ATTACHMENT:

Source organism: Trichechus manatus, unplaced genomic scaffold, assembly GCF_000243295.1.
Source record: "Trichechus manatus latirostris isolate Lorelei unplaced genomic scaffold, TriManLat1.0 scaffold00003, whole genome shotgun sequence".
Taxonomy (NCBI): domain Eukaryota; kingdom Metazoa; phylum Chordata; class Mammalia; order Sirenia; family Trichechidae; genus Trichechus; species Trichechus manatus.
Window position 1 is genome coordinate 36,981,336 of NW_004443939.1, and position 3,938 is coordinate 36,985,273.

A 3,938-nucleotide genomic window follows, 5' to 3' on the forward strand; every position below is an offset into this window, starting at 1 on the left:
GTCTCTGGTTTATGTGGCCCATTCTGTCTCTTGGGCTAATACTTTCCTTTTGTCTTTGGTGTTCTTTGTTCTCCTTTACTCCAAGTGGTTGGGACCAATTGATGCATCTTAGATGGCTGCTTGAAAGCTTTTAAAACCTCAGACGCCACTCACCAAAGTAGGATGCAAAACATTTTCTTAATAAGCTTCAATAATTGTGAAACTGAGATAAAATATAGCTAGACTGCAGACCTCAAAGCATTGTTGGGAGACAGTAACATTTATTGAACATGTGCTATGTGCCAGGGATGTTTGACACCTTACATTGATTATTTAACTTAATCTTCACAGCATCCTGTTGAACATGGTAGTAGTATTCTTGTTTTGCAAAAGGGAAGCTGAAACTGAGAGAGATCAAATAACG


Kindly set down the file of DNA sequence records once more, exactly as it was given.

Source organism: Trichechus manatus, unplaced genomic scaffold, assembly GCF_000243295.1.
Source record: "Trichechus manatus latirostris isolate Lorelei unplaced genomic scaffold, TriManLat1.0 scaffold00003, whole genome shotgun sequence".
Taxonomy (NCBI): domain Eukaryota; kingdom Metazoa; phylum Chordata; class Mammalia; order Sirenia; family Trichechidae; genus Trichechus; species Trichechus manatus.
Window position 1 is genome coordinate 36,981,336 of NW_004443939.1, and position 3,938 is coordinate 36,985,273.

A 3,938-nucleotide genomic window follows, 5' to 3' on the forward strand; every position below is an offset into this window, starting at 1 on the left:
GTCTCTGGTTTATGTGGCCCATTCTGTCTCTTGGGCTAATACTTTCCTTTTGTCTTTGGTGTTCTTTGTTCTCCTTTACTCCAAGTGGTTGGGACCAATTGATGCATCTTAGATGGCTGCTTGAAAGCTTTTAAAACCTCAGACGCCACTCACCAAAGTAGGATGCAAAACATTTTCTTAATAAGCTTCAATAATTGTGAAACTGAGATAAAATATAGCTAGACTGCAGACCTCAAAGCATTGTTGGGAGACAGTAACATTTATTGAACATGTGCTATGTGCCAGGGATGTTTGACACCTTACATTGATTATTTAACTTAATCTTCACAGCATCCTGTTGAACATGGTAGTAGTATTCTTGTTTTGCAAAAGGGAAGCTGAAACTGAGAGAGATCAAATAACG